The main task of a veterinarian is to examine animals to detect and determine their health status as well as diagnose any injuries or illnesses they may be afflicted with. A veterinarian must then be capable of providing treatment, advice, and/or prescriptions to treat whatever may be ailing the sick animal. If a veterinarian is unable to treat the animal himself or herself, then he or she must be able to refer the pet's owner to a specialist who can treat the animal. In addition to treating the animal, a veterinarian must be able to professionally interact with the pet's owner(s). He or she must be able to counsel pet owners regarding the best form of treatment, as well as provide calm assistance during difficult times for a family who may have to euthanize their pet.
The work of a veterinarian is both physically and mentally demanding. The veterinarian must be capable of standing on his or her feet for long periods of time, and should be able to lift heavy patients and equipment. The work also requires the constant use of one's mental abilities. A veterinarian must always be ready to diagnose any illness or injury, as well as be able to identify the best form of treatment for both the patient and the family. A veterinarian typically works indoors in a veterinary hospital or clinic. He or she must be able to work well with many other people, including nurses, assistants, and veterinary technicians. Extensive education is required to become a veterinarian, including high school, college, and postgraduate training.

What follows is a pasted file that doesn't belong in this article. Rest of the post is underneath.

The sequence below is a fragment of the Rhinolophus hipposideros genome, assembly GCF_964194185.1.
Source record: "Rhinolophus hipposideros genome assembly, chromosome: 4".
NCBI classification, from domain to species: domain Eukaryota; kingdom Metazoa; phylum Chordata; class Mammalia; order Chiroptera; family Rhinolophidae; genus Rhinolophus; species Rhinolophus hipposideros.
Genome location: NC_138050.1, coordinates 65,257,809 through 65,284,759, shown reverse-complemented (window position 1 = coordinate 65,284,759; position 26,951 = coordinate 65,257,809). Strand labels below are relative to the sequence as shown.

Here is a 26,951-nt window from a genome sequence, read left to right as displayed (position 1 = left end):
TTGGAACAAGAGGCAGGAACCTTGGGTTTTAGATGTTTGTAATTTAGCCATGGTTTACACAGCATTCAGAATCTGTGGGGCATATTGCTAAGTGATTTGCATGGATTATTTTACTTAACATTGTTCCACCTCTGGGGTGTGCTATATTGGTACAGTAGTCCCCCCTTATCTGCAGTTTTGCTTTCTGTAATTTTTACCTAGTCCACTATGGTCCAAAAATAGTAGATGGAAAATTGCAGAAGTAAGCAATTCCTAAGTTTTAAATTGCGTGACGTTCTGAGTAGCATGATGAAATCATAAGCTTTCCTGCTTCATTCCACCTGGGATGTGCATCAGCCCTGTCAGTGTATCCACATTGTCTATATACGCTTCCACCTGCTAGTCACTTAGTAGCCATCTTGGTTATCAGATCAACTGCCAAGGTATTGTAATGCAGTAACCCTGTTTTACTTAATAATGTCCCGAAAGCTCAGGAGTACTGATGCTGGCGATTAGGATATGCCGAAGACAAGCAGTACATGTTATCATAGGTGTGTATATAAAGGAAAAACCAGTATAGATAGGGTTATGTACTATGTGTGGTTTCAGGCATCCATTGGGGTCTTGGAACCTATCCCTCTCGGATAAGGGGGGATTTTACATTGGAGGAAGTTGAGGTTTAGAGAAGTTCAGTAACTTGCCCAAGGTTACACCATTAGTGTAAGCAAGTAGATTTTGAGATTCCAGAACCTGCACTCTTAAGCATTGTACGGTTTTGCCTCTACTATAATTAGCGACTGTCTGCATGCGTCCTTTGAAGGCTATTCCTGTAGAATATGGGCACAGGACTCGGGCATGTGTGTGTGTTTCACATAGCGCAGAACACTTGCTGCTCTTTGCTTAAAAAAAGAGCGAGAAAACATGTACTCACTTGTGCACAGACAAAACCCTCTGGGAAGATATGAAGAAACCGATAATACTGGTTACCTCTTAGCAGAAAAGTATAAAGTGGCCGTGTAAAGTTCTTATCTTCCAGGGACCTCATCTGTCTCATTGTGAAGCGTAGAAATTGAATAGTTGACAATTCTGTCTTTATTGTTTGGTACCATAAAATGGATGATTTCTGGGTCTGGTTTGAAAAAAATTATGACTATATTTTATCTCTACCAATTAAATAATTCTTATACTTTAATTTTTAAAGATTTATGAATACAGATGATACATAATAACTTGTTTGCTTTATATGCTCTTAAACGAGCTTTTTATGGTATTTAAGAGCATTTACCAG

- Administer vaccinations and collect samples for testing for pathogens or diseases.
- Provide immediate treatment and care including diagnosis, prescriptions, and/or advice and behavior changes.
- Examine animals to detect and determine health, injury, or illnesses.
- Counsel pet owners around treatment and diagnosis, and perform euthanization when required.